– Rafael
    Mar 2 at 22:01
  • Thank you so much, your edit is extremely enlightening!
    – tobiasBora
    Mar 4 at 23:06
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    @Rafael - nice answer by the way.
    – Billy Kerr
    Mar 5 at 13:26
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RGB to CMYK is not a one to one conversion. Sure you can convert automatically but you may want to have control over the conversion. Reasons include but aren't limited to:

  • You may want to check that all values are in fact in the range of your device and adjust the overall space usage to match.

    Essentially when you say:

    absolute color representation in XYZ or CieLab, and the ICC profile of the printer should allow to convert an absolute XYZ to the printer-dependent CMYK color

    You are making the understatement of the year. In practice nobody uses absolute colorimeter transformation. What they do is one of the 3 other relative transforms instead since its way more useful and reflects better how humans expect things to happen.

    Ehat do we do with colors we can not convert. Just give up?

  • The automatic conversions are just one of the few possible ones, there are reasons why a expert might want to do something else.

  • You may want to control your black so it better matches body text (in this or another document)

    The CMYK space has much more nuanced options for black than your RGB document has. So you might want to convert your blacks to K only to have less problems with misalignment

  • You are the designer, it is your job to design the colors. Not some factory worker somewhere. If the company your using does not work the way you want get another service that does it for you.

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    +1! I can add a few more things you can do in CMYK which you can't do in RGB. Control C, M and Y: You can't make RGB colors which you can be sure will convert to specific CMYK tints. If you for example want clean 100% tints you need to specify colors in CMYK. 100% cyan even lies outside sRGB gamut. Multiple CMYK profiles: Sometimes you want to use a special CMYK profile for B&W images. You can't save this information in a PDF besides by doing the conversion manually. (And some more nerdy stuff I mention in this answer: graphicdesign.stackexchange.com/a/143349)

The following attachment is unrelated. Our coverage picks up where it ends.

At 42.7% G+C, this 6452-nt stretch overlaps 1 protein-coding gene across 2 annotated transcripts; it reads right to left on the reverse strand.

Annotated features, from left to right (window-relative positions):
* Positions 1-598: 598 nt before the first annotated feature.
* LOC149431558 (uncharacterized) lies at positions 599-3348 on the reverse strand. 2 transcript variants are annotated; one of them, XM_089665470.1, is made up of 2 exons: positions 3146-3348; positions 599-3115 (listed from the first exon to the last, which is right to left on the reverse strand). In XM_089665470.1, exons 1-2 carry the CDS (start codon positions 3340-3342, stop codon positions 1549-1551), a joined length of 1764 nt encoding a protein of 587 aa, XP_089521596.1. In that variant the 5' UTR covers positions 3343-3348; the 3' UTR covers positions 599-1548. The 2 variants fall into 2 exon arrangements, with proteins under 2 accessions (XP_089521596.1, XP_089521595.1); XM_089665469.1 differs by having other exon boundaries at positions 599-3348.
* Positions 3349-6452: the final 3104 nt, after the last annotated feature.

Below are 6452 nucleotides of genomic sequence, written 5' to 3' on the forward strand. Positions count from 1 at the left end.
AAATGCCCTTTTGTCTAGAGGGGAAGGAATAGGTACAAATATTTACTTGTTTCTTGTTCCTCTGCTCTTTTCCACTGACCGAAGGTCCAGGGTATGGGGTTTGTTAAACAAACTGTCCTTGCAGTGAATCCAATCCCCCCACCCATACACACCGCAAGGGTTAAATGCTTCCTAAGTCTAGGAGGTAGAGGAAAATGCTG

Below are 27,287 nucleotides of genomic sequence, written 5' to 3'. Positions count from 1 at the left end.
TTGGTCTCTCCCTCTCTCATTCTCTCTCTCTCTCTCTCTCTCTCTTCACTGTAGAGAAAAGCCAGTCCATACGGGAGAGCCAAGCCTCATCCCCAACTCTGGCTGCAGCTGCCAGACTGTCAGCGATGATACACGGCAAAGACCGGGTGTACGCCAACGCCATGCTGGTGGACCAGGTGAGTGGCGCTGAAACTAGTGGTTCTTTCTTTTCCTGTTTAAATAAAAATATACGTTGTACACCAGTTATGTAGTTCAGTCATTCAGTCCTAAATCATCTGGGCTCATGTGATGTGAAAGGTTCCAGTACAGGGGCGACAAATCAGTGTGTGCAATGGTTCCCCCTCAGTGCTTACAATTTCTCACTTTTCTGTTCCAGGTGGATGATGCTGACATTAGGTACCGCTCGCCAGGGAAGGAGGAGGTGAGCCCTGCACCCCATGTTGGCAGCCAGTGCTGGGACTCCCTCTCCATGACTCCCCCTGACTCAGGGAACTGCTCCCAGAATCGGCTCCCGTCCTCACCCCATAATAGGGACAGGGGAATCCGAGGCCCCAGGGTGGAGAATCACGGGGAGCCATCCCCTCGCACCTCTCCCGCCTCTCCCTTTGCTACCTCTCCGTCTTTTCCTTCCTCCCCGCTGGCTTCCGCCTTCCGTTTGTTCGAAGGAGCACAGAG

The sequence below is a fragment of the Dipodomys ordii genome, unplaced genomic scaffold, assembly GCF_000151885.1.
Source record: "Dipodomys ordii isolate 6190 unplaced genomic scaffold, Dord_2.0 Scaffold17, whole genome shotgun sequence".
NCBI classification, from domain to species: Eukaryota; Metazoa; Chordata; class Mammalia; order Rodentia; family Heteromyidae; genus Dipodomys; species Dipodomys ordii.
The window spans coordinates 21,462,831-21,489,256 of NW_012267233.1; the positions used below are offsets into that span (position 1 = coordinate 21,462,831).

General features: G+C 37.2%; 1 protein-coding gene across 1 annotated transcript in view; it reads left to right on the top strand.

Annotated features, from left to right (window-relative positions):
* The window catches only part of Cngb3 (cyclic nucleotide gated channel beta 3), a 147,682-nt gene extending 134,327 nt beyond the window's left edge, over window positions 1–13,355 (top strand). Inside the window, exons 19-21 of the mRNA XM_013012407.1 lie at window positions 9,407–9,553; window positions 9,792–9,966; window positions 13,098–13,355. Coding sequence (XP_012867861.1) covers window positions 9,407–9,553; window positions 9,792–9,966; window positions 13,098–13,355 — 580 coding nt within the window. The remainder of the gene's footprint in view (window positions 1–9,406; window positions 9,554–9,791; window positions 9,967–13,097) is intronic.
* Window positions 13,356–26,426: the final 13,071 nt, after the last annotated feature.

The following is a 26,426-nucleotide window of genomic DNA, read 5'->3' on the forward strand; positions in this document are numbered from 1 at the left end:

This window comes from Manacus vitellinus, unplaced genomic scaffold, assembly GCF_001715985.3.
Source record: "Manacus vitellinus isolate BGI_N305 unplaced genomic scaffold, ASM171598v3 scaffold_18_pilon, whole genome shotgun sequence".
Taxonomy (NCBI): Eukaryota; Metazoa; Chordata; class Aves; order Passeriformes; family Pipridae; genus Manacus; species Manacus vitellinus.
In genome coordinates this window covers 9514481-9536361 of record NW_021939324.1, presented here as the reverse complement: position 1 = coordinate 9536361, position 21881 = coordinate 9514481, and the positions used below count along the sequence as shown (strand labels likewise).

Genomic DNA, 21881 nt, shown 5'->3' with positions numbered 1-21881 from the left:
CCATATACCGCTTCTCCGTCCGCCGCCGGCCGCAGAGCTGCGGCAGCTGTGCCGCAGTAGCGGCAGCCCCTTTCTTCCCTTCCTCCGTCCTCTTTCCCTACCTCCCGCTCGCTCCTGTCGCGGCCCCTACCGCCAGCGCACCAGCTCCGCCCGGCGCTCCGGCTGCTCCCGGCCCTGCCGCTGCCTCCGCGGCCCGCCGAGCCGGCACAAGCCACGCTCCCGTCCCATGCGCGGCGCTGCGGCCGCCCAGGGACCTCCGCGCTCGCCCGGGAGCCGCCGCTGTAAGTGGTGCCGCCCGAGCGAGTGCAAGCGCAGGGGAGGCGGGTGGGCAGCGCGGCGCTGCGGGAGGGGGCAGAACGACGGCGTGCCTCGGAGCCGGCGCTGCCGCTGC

– Wolff
    Mar 2 at 15:58
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    The last bullet in the answer is important. I do a lot of prepress and ... it's a jungle out there! It might sound harsh but most designers don't fully understand the technical aspects of printing. There's no money in educating every single one of them so you have to find solutions that work. Even if there are cleverer alternatives.
    – Wolff
    Mar 2 at 16:12
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    Forcing clients to deliver files in the correct CMYK profiles secures that they at least see some kind of CMYK preview of the file (although perhaps a wrong one). If we allowed people to just send RGB we would get complaints about vivid colors going dull. Teaching clients to use proper soft proofing is very hard and time consuming and we can't force them to download and install and use the correct profile.
    – Wolff
    Mar 2 at 16:12
  • Thanks a lot! But I'm confused: if I put some CMYK values in a picture/… will it actually be printed with this precise CMYK value? I would expect the ICC profile of the printer to be applied first, hence doing CMYK—XYZ—CMYK, and possibly losing some of the above mentionned benefits (e.g. pure cyan might not stay pure?)
    – tobiasBora
    Mar 2 at 18:52
  • @tobiasBora they are asking you to give the CMYK of their device yes
    – joojaa
    Mar 2 at 18:58